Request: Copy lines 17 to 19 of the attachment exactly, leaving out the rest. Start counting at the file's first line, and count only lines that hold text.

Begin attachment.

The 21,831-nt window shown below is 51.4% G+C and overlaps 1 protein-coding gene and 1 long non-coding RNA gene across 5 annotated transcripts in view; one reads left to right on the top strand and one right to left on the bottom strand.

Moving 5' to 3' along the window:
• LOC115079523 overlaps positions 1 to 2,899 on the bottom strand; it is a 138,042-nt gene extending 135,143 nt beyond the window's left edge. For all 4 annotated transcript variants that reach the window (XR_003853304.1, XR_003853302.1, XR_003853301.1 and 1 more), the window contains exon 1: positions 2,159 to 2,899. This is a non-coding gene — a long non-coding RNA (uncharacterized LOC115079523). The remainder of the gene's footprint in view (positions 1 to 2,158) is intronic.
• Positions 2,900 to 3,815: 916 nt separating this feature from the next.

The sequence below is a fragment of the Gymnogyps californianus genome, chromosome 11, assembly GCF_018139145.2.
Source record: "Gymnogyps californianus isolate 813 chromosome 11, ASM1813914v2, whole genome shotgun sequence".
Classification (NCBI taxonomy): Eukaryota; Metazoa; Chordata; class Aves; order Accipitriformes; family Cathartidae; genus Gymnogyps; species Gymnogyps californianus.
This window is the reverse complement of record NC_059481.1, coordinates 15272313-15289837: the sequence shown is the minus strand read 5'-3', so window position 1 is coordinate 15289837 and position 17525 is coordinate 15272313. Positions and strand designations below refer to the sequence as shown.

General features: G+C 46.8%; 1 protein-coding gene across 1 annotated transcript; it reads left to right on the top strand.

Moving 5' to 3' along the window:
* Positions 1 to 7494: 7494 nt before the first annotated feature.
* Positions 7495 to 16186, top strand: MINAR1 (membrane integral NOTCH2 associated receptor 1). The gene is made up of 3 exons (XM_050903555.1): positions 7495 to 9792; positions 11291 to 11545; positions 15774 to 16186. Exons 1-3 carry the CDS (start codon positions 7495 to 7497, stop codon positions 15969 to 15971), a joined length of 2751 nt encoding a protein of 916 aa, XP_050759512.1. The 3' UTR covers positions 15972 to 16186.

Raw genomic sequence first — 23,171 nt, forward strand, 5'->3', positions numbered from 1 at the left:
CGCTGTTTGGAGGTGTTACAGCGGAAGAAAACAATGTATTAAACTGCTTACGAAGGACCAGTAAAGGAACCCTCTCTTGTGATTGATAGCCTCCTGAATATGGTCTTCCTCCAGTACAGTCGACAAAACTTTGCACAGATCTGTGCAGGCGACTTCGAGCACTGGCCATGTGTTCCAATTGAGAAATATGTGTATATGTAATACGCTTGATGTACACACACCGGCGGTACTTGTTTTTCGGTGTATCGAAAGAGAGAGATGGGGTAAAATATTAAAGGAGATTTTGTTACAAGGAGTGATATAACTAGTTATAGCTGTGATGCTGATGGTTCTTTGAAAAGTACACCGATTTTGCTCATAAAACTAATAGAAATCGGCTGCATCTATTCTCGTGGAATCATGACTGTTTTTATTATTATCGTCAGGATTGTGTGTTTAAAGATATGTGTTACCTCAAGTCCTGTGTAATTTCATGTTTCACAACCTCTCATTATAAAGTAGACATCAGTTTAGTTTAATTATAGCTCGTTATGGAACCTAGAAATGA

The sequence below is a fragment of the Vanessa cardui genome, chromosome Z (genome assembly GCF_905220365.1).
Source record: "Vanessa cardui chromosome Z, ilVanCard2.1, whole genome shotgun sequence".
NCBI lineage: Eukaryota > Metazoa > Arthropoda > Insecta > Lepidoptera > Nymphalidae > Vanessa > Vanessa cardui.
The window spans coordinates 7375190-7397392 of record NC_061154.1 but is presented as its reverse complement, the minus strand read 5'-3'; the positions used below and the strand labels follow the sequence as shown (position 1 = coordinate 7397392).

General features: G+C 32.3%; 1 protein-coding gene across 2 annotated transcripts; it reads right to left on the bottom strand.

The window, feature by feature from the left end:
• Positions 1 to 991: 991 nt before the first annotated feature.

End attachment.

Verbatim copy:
NCBI lineage: Eukaryota > Metazoa > Arthropoda > Insecta > Lepidoptera > Nymphalidae > Vanessa > Vanessa cardui.
The window spans coordinates 7375190-7397392 of record NC_061154.1 but is presented as its reverse complement, the minus strand read 5'-3'; the positions used below and the strand labels follow the sequence as shown (position 1 = coordinate 7397392).

General features: G+C 32.3%; 1 protein-coding gene across 2 annotated transcripts; it reads right to left on the bottom strand.